Tectonic Plate 10-0404, lathe-turned Thurmanite® plate from atlas
James Thurman, assistant professor of visual arts and design, can turn an atlas into a dinner plate.
He can transform a stack of office paper into a bangle bracelet.
He can make a necklace out of a novel.
How does he do it?
Thurman makes plates, bowls, glasses, pendants, bracelets and other artistic works out of a material that he describes as similar to "plasticized wood." Made of paper and epoxy resin, the hard, plastic-like material resembles the grain of wood with its layers of colors. In 2012, the material was officially trademarked as Thurmanite.
He began using the name in 2009 -- yes, partly as a joke -- and also playing off the name Fordite, a material made from layers of automotive enamel, he says. But the trademark serves the useful purpose of identifying the material around the world. He has traveled to Turkey, Japan and around the U.S. to teach people how to make Thurmanite. Locally, members of the Golden Triangle Woodturners in Denton have learned how to make Thurmanite. And he conducted a four-day jewelry-making workshop at an arts center called The Glass Furnace in Turkey, where he taught everyone from college students to professionals.
"Trademarking is not something typical you would do in the arts," he says. "You see large major brands trademarking names. But it's one of the benefits of being affiliated with a larger institution, and as a university researcher myself, it's a natural outgrowth of what we do."
How does he make Thurmanite? Using a bandsaw, he cuts books or stacks of paper into circles or other shapes. Then using epoxy resin, he individually glues each piece of paper together. One plate, for instance, can be made of 172 pages. Once the paper dries into a hard material like a block of wood, he uses a tool called a wood lathe to shape the material into a plate, bowl, necklace, pebble or other object.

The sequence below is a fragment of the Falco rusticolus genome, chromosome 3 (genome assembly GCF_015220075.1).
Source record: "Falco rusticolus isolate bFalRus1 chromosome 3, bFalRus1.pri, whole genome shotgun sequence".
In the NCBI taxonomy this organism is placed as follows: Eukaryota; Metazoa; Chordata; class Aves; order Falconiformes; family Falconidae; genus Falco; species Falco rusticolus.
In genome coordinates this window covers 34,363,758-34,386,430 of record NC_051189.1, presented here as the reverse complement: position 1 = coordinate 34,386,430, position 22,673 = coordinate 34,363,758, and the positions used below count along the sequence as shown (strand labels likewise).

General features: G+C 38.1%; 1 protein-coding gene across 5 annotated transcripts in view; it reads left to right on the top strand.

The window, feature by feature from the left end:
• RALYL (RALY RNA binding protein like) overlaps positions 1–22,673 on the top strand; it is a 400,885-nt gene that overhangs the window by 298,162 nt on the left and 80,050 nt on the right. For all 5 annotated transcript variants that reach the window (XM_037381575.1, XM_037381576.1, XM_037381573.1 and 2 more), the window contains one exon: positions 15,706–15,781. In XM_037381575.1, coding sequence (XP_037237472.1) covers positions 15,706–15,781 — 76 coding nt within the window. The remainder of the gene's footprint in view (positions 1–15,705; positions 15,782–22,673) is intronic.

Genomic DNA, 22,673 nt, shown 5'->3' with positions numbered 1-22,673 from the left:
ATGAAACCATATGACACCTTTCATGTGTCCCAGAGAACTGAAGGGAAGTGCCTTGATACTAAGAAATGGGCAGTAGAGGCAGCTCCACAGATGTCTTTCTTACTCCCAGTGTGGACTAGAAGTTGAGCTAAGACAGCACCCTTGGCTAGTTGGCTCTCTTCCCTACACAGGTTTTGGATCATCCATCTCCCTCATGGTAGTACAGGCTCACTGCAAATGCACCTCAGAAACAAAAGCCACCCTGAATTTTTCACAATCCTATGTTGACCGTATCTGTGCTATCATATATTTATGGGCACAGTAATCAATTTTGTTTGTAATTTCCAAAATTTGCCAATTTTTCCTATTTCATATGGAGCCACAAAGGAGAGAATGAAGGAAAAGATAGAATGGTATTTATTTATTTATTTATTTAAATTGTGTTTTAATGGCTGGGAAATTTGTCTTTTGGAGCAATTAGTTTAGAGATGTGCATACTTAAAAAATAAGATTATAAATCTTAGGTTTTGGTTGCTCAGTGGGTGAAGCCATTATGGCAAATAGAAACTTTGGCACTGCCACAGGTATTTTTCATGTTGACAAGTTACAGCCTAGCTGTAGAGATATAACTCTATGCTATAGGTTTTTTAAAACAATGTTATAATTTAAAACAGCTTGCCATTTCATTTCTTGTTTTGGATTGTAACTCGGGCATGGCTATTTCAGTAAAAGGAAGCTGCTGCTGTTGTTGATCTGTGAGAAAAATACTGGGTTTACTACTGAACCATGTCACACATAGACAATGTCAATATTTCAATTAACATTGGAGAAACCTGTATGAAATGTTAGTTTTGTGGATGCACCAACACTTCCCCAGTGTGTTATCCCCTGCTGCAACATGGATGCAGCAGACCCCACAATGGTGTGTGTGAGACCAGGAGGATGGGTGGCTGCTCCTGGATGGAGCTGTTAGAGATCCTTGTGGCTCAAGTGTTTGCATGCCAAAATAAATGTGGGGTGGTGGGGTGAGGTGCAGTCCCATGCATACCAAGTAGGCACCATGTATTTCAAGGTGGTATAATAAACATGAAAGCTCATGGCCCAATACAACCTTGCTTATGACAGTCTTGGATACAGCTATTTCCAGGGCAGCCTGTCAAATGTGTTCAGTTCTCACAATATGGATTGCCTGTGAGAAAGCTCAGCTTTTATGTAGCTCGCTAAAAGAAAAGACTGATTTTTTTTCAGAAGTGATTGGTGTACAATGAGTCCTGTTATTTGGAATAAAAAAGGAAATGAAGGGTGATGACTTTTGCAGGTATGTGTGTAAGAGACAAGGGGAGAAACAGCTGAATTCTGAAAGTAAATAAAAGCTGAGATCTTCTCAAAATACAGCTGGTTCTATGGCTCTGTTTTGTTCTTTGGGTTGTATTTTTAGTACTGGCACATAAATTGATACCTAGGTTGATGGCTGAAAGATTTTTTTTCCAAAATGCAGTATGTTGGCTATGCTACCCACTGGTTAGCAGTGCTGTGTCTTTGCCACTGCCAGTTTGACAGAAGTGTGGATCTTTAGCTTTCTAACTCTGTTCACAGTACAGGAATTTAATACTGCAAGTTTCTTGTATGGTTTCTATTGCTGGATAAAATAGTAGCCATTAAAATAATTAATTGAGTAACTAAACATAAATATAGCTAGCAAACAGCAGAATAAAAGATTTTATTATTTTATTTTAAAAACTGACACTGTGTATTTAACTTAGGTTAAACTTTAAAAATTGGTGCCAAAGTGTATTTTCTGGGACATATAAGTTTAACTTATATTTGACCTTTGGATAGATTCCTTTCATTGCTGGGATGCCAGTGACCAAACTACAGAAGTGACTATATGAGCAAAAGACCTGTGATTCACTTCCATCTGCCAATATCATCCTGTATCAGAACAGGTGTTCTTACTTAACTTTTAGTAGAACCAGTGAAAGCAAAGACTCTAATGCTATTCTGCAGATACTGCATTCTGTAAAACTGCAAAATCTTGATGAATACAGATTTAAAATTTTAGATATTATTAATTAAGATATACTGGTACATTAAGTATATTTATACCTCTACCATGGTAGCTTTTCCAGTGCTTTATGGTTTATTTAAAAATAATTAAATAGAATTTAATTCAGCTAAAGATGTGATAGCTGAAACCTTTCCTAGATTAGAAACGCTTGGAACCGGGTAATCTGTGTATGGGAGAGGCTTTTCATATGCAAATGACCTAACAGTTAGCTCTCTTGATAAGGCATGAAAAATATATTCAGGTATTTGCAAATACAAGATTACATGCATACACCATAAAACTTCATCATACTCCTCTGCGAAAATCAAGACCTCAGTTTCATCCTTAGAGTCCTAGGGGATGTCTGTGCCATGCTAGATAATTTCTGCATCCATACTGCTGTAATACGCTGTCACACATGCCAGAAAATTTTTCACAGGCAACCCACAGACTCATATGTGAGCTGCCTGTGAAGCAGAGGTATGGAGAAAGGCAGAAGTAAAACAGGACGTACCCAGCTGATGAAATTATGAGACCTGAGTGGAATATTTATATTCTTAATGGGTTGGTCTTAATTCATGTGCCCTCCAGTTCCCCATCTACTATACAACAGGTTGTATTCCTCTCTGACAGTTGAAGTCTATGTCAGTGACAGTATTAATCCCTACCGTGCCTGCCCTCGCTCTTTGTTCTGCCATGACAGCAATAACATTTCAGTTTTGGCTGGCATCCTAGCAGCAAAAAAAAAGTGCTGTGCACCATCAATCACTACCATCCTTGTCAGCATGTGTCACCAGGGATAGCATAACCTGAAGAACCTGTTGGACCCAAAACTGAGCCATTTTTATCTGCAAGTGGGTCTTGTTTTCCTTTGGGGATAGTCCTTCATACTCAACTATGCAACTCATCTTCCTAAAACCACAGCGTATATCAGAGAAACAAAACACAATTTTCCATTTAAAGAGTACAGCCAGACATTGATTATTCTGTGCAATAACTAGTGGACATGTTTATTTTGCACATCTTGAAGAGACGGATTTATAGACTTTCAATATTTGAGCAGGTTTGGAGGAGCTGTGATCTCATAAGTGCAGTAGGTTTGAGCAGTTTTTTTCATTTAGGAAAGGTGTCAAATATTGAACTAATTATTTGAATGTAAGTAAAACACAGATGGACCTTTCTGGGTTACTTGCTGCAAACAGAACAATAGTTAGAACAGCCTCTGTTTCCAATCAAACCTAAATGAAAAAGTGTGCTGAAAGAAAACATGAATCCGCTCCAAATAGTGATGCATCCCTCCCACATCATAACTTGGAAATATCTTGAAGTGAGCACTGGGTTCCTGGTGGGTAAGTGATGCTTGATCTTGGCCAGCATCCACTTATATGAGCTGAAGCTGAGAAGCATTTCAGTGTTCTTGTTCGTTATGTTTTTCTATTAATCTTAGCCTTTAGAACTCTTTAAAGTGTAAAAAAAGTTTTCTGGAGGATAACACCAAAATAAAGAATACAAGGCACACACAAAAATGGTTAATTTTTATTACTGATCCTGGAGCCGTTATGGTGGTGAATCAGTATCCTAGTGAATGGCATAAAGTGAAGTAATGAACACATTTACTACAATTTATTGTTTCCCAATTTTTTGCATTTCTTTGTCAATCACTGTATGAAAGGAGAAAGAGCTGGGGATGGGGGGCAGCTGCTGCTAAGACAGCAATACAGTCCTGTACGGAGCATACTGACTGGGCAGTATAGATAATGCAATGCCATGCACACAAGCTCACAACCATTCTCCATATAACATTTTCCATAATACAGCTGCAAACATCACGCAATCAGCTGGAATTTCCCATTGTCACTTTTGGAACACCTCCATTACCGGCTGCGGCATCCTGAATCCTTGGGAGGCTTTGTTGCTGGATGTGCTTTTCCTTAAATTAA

As he works, curls of Thurmanite fly from the lathe through the air -- much like curls of wood -- and the grain-like patterns of the stacked papers appear. He then sands the piece, turning it as smooth as a well-worn stone. In an hour, he can make about 10 pebbles -- small, rock-like objects that can be used on necklaces or in other art pieces -- or he can spend about 50 hours on an involved project.
Look closely, and you might be able to read the cities of Virginia on a pebble made from an atlas or see the swirling colors of the ocean. Musicians have asked him to make keepsakes from their music practice books and authors have asked him to create Thurmanite from their written works.
His favorites are the maps -- holding layers of meaning in their pages.
"Think of your life like layers of experience, and think of a map as one experience," he says. "Layer all those maps, and they become a composite of your life experience."